Turnovers may be somewhat fickle, but the Bucs believe they have a handful of playmakers who can duplicate last year's second-half run. That includes second-year cornerback Vernon Hargreaves, who is a good bet to improve on his one interception from last season after a fantastic offseason. He and Brent Grimes could provide eight to 10 interceptions between them. Alexander himself is a big play waiting to happen, and both he and fellow linebacker Lavonte David can make plays in coverage and rush the passer.* *

The defensive line hopes to get a bigger season out of promising 2016 second-rounder Noah Spence, and any contributions from Jacquies Smith, who missed almost all of last year with a knee injury, would help quite a bit. The Bucs also added Chris Baker to the interior line, which will hopefully take double teams away from Pro Bowler Gerald McCoy. The Buccaneers ranked ninth in sacks in 2016 and could move into the top five if that unit stays healthy and Spence takes a big step forward.* *

The biggest question is at safety, where four players are fighting for two open jobs, essentially. Can Keith Tandy repeat his big-play flourish to end the 2016 season? There are two new additions here in second-round pick Justin Evans and free agent J.J. Wilcox, so the team will have options in its search for the best playmakers.* *

You heard Mike Evans say it: These all appear to be positive developments on paper. They must translate to the field. Still, the Bucs' defense appears to be young, fast and hungry, and it should be able to start much faster in 2017 thanks to the return of Mike Smith.* *

Pictures from the Bucs' training camp practice on Friday.

"Yeah we are going to be able to hit the ground running," said Alexander. "We have been in this system already. It took us a little minute last year to get it all together, but then we put it together and then we made our run. Now we're [all comfortable] with the system. Everybody just has to get back into the playbook and get it all down pat with no mistakes. We just need no mistakes, no big plays and then we are going to do a good job."* *

Baker and Evans may play prominent roles on defense, but the bigger makeover for the Buccaneers came on offense, where Winston can now throw the ball to Grade-A deep threat DeSean Jackson and seam-stretching tight end O.J. Howard. The Bucs were stretched a little thin on the receiving corps last year, which put a heavy workload on Mike Evans, who responded with a magnificent season. The Bucs knew Evans needed help, though, and a way to draw hovering safeties away from him, so they moved aggressively to get Jackson. Howard was a surprising option in the first round of the draft, a potential top-10 pick lasting to #19, and the third round also brought wide receiver Chris Godwin, who had an impressive offseason. It all has to come together, but with those options plus Cameron Brate and Adam Humphries it's pretty obvious that Winston has his best array of weapons yet.* *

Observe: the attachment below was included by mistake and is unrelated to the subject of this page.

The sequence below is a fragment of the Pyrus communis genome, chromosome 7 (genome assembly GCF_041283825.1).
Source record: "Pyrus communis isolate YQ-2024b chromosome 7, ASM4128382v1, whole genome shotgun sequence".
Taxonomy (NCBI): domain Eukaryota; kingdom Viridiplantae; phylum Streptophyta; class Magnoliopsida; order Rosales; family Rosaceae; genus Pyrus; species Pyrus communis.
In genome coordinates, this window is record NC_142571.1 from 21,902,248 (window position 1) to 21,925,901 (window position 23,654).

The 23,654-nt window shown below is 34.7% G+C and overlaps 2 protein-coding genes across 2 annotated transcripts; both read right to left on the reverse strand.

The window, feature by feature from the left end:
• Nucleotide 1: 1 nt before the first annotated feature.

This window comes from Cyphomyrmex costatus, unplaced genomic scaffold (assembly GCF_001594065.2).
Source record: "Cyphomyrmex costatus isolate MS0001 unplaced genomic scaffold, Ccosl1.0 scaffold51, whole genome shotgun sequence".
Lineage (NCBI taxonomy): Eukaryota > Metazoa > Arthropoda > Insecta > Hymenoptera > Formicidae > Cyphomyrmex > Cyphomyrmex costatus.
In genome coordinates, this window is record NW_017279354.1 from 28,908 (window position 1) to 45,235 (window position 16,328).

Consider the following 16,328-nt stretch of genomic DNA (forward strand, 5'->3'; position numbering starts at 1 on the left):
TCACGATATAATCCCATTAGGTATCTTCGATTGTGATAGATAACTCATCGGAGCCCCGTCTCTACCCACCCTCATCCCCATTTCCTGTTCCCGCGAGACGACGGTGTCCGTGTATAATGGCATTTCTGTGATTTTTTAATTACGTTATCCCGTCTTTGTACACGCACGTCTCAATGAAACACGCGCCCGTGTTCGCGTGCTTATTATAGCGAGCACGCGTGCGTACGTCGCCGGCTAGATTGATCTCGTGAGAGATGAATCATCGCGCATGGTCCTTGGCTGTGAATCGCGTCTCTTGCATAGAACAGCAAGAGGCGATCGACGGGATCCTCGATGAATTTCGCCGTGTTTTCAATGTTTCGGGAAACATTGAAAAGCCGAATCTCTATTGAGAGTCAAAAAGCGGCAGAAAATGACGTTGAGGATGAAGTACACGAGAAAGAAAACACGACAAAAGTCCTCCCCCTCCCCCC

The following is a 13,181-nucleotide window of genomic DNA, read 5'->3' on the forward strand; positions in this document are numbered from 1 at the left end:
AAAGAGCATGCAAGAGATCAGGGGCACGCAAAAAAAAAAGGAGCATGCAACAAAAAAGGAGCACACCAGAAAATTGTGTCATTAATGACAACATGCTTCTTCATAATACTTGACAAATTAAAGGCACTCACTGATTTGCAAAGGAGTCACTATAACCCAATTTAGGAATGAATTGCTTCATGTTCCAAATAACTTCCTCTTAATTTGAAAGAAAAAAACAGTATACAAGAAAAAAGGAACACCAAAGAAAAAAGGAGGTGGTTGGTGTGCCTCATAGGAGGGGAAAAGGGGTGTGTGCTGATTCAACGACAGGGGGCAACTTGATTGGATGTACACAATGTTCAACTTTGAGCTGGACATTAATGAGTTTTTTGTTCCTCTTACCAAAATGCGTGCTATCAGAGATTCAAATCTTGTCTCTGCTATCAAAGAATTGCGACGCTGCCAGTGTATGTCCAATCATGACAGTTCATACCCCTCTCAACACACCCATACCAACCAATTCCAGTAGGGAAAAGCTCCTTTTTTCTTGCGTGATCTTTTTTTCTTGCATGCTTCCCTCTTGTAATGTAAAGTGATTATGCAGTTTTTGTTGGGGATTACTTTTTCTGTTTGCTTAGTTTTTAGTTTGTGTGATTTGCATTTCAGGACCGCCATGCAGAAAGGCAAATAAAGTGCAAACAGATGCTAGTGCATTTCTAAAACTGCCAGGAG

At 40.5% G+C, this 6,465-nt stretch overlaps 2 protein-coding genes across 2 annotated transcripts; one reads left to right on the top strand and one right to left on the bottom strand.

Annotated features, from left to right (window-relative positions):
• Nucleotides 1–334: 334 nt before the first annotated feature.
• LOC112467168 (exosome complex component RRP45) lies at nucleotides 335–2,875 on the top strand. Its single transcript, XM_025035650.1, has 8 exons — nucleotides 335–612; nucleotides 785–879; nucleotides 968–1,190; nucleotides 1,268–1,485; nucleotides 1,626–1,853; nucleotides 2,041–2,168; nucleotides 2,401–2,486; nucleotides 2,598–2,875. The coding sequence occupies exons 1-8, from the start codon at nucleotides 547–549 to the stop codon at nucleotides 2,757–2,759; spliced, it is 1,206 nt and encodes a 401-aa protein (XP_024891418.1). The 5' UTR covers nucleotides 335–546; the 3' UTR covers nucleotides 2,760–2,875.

"Our defense played great, I think they're going to be even better," said Evans. "But our offense is going to have more explosive plays with the key additions we got in D-Jack, O.J. [Howard], and Chris Godwin. All those guys are great players and they'll help us a lot. So I think in the explosive category, we'll be better."* *

The offensive line has been shuffled a bit, with Ali Marpet moving to center and J.R. Sweezy returning from a lost 2016 to take over at right guard. It's fair to say that this is the offense's biggest question mark, but after an improved second half last year and good reviews on Marpet's move, there is plenty of optimism inside One Buccaneer Place. The running game cratered last year, in large part due to injuries, and will be without Doug Martin for the first three games, but there is good depth of talent in the backfield and hopefully a bigger push up the middle with the new line.* *

In the end, though, it all comes down to Winston. After two 4,000-yard seasons and a total of 50 touchdowns to start his career, the former first-overall draft pick could be poised to take his game to the next level. If he does, particularly in terms of limiting turnovers, it's almost certain the Buccaneers will be a better team in 2017 than they were a year ago.* *

As for the kicking game, there's no need to belabor the point. The Bucs had the worst field goal percentage in the league last year with rookie Roberto Aguayo handling the kicking duties. Aguayo, obviously talented and with a strong college track record, may still have an outstanding NFL career, but he has competition for the Bucs' job this year. Tampa Bay brought in veteran Nick Folk and vowed that the best performer would win the job, period. Otherwise, Tampa Bay's special teams were strong last year in terms of punting (Bryan Anger was re-signed late in 2016) and coverage. The return game could be more dynamic, but that probably won't be the pivot on which the season turns.* *

Spirits are running high at One Buccaneer Place as training camp begins out in the backyard on Friday. There are plenty of reasons to believe that the team will take one more step in 2017 and return to the playoffs for the first time in a decade. The next three weeks of training camp will provide the first solid evidence as to whether that optimism is warranted.